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Civil rights groups sue Louisiana over state legislative district maps

Louisiana Legislature
HB14 by House Speaker Clay Schexnayder (R-Gonzales) as it it was approved by the House of Representatives. Feb. 14, 2022

A coalition of civil rights groups led by the NAACP Legal Defense Fund and ACLU filed a lawsuit against the state of Louisiana Monday over its newly-passed district maps for the state Senate and House of Representatives, making good on a promise to sue the state for advancing redistricting proposals that failed to increase minority representation.

The plaintiffs allege that the maps passed by the state’s Republican-controlled legislature violate Section 2 of the Voting Rights Act, which prohibits states from diluting the political power of racial minority groups through the redistricting process.

“The 2021 redistricting cycle presents the State of Louisiana with an opportunity to rectify its long, ugly history of denying Black Louisianans meaningful opportunity to participate in the State’s politics through the election of candidates of their choice,” the lawsuit said. “Unfortunately, the 2022 redistricting plans for the Louisiana House of Representatives and State Senate… continue that shameful record.”

According to the 2020 census, Louisiana’s population is 33%, yet only 26% of its state lawmakers are Black — accounting for 34 of the state’s 144 House and Senate seats.

During last month’s redistricting session, Democratic state lawmakers filed several state House and Senate maps that would increase the number of majority-Black districts in the state, but every proposal that did so was rejected in committee.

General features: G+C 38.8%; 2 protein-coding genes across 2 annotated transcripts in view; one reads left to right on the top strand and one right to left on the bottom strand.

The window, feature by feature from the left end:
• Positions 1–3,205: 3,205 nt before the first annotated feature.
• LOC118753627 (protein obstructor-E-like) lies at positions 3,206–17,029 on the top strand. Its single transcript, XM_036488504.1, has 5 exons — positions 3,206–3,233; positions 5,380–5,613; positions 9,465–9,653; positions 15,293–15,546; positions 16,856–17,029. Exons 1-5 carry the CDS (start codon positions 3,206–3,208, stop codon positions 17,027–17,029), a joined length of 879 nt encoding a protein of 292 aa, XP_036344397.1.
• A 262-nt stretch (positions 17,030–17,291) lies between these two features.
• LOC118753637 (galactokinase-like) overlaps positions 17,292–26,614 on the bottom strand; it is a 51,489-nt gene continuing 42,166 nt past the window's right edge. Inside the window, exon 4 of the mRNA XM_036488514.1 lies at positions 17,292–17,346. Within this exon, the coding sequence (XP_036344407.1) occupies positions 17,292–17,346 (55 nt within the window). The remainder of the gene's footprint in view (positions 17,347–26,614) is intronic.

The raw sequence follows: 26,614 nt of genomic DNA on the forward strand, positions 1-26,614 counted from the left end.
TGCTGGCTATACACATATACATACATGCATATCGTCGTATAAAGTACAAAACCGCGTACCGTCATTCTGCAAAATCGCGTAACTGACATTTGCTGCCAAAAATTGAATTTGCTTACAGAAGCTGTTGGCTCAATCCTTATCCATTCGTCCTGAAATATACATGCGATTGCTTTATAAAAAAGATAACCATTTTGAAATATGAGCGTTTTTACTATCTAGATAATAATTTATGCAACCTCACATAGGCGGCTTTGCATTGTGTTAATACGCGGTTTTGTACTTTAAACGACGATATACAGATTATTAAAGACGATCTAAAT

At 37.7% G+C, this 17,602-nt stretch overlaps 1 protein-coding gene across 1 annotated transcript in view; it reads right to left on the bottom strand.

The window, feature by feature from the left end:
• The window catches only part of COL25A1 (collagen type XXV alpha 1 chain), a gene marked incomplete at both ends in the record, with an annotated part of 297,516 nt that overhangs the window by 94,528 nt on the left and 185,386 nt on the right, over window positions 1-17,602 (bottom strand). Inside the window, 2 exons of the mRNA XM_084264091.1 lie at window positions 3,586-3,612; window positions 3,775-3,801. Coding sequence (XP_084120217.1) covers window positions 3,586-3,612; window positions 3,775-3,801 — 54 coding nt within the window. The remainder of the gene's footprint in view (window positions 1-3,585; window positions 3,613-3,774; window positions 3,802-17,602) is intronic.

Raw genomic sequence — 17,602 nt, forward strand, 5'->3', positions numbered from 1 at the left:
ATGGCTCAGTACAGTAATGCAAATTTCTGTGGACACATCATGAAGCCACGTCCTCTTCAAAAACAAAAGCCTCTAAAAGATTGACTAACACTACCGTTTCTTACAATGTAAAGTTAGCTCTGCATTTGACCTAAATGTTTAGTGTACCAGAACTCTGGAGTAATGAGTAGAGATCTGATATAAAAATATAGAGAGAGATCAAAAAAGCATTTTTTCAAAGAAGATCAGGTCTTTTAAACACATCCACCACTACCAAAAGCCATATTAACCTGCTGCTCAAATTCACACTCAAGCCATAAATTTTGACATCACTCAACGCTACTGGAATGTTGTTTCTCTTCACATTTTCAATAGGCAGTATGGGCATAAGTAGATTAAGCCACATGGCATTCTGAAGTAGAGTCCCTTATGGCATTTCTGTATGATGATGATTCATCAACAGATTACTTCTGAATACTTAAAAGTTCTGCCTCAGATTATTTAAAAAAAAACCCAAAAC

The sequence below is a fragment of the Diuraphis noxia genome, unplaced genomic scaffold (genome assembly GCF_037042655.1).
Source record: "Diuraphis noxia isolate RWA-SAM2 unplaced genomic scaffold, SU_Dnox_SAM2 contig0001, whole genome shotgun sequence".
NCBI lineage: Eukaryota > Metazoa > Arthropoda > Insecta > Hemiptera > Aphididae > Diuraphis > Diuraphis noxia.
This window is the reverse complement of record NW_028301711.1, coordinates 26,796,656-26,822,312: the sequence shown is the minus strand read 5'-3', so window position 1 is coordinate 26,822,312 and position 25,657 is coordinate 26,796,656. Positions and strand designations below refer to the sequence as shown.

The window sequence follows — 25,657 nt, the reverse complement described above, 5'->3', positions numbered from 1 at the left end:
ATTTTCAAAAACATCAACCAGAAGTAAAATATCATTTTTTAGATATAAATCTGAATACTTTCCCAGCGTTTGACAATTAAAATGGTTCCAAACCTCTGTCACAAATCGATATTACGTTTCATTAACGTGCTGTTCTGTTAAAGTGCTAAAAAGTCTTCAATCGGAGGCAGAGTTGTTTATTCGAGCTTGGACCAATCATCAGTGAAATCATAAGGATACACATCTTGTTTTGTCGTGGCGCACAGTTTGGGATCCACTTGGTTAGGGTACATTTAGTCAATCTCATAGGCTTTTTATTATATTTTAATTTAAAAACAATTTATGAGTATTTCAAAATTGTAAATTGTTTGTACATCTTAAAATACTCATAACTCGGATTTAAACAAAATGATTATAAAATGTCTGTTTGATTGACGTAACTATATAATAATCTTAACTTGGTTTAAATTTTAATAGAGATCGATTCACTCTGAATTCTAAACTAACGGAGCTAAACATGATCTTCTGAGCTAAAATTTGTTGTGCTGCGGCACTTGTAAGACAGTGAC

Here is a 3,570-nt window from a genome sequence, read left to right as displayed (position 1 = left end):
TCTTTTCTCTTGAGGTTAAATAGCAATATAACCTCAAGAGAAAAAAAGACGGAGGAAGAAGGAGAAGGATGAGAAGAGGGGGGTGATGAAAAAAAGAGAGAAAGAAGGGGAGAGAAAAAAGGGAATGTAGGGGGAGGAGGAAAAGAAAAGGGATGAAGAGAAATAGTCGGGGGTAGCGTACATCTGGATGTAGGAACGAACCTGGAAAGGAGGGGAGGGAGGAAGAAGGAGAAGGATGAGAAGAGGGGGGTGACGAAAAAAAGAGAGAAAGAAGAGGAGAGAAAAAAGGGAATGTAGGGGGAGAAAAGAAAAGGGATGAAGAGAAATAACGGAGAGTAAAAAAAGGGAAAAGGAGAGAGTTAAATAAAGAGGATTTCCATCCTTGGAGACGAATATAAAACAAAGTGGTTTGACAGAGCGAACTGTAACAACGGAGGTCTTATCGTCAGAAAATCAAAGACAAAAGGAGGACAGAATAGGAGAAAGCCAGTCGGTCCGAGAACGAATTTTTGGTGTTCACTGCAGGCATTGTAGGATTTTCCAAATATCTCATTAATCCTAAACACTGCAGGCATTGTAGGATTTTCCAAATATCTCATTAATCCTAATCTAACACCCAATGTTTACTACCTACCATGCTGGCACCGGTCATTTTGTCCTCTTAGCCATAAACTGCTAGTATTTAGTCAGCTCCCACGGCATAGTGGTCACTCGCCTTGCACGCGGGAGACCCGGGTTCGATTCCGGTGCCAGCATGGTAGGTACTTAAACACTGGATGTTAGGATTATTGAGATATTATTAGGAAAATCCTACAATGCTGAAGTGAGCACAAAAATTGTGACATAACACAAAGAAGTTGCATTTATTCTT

“The Louisiana Legislature had the opportunity to ensure our district maps were constitutional, but instead they continued on the path that has led to decades of diluting Black voting power,” Alanah Odoms, executive director of the ACLU of Louisiana, said.

“The Louisiana Legislature has attempted to silence Black Louisianans for another decade,” said LDF attorney Victoria Wenger. “Black voters cannot be forced to endure another decade of underrepresentation, which is why it’s so important that a court fix these discriminatory maps before another decade of harm is cemented.”

Republican legislative leaders maintain that each of the redistricting proposals they passed last month complies with federal law.

Gov. John Bel Edwards expressed his disapproval of the congressional and state legislative maps passed last week for their failure to increase minority representation in the state. Edwards vetoed the congressional map proposal but stopped short of issuing vetoes for the state legislative redistricting proposals, allowing the two maps to become law without his signature — a first during his time in office.

Edwards’ justification for allowing the legislative maps to become law was a practical one.

“I do not believe the Legislature has the ability to draw new state House and Senate maps during this upcoming legislative session without the process halting the important work of the state of Louisiana,” Edwards said in a statement.

The case, Nairne v. Ardoin, was filed in the U.S. District Court for the Middle District of Louisiana.

Paul Braun is WRKF's Capitol Access reporter.